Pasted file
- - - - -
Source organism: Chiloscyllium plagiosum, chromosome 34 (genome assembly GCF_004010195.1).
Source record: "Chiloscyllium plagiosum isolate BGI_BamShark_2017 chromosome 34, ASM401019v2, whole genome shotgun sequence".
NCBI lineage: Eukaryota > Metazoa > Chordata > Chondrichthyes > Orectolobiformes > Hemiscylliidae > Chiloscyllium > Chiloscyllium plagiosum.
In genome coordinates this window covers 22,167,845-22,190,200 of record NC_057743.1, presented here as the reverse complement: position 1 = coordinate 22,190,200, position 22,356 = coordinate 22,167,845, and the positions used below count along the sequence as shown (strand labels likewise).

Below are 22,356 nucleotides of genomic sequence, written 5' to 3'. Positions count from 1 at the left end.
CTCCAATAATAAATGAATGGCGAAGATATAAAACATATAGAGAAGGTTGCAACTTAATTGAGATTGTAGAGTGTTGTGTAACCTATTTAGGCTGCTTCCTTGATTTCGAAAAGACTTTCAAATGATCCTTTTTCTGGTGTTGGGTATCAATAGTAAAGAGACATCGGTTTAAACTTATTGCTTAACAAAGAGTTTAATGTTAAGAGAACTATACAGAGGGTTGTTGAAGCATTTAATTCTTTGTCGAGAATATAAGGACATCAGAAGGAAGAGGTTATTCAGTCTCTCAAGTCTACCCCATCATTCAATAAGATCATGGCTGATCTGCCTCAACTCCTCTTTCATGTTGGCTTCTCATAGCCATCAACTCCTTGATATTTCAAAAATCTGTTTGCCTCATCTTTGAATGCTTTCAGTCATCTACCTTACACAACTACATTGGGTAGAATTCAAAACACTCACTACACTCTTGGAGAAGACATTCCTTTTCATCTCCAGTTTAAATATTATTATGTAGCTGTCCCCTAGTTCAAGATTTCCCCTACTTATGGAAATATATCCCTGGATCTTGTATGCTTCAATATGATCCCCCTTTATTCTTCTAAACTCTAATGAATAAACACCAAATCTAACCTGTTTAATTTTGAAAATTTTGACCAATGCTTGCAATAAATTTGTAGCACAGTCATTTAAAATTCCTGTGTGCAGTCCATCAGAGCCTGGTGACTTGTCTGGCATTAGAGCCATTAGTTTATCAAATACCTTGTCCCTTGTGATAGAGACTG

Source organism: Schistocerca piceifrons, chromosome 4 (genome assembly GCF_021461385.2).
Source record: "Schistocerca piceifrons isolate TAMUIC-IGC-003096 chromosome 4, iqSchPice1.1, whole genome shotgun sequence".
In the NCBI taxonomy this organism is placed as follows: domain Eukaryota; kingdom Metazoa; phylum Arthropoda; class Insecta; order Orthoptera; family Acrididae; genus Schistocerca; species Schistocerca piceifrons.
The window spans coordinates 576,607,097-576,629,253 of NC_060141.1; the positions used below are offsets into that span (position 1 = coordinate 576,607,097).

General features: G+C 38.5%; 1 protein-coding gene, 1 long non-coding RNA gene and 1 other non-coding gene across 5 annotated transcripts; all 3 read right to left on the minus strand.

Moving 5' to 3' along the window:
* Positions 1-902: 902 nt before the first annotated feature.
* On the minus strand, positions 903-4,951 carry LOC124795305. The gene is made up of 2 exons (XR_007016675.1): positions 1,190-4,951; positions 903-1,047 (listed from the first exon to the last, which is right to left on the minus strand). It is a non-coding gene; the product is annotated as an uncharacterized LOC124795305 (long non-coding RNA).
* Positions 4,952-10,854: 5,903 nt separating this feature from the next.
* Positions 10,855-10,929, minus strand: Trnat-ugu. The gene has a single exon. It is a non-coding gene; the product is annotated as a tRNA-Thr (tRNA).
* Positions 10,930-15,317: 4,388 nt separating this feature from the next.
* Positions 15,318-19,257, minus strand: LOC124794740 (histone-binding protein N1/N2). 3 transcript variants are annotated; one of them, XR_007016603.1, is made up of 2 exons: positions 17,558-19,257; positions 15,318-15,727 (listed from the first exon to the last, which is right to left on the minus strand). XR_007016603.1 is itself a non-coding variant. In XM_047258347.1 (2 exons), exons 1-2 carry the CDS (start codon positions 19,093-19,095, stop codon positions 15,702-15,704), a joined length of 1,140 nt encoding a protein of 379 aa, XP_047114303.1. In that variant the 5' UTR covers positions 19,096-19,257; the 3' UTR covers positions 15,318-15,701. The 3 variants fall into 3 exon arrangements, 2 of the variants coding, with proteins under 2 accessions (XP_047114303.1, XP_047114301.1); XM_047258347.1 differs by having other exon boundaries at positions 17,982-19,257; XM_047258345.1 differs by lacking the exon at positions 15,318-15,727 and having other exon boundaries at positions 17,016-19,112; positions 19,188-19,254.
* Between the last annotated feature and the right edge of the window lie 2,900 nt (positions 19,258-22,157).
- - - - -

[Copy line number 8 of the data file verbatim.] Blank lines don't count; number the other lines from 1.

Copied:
Source record: "Schistocerca piceifrons isolate TAMUIC-IGC-003096 chromosome 4, iqSchPice1.1, whole genome shotgun sequence".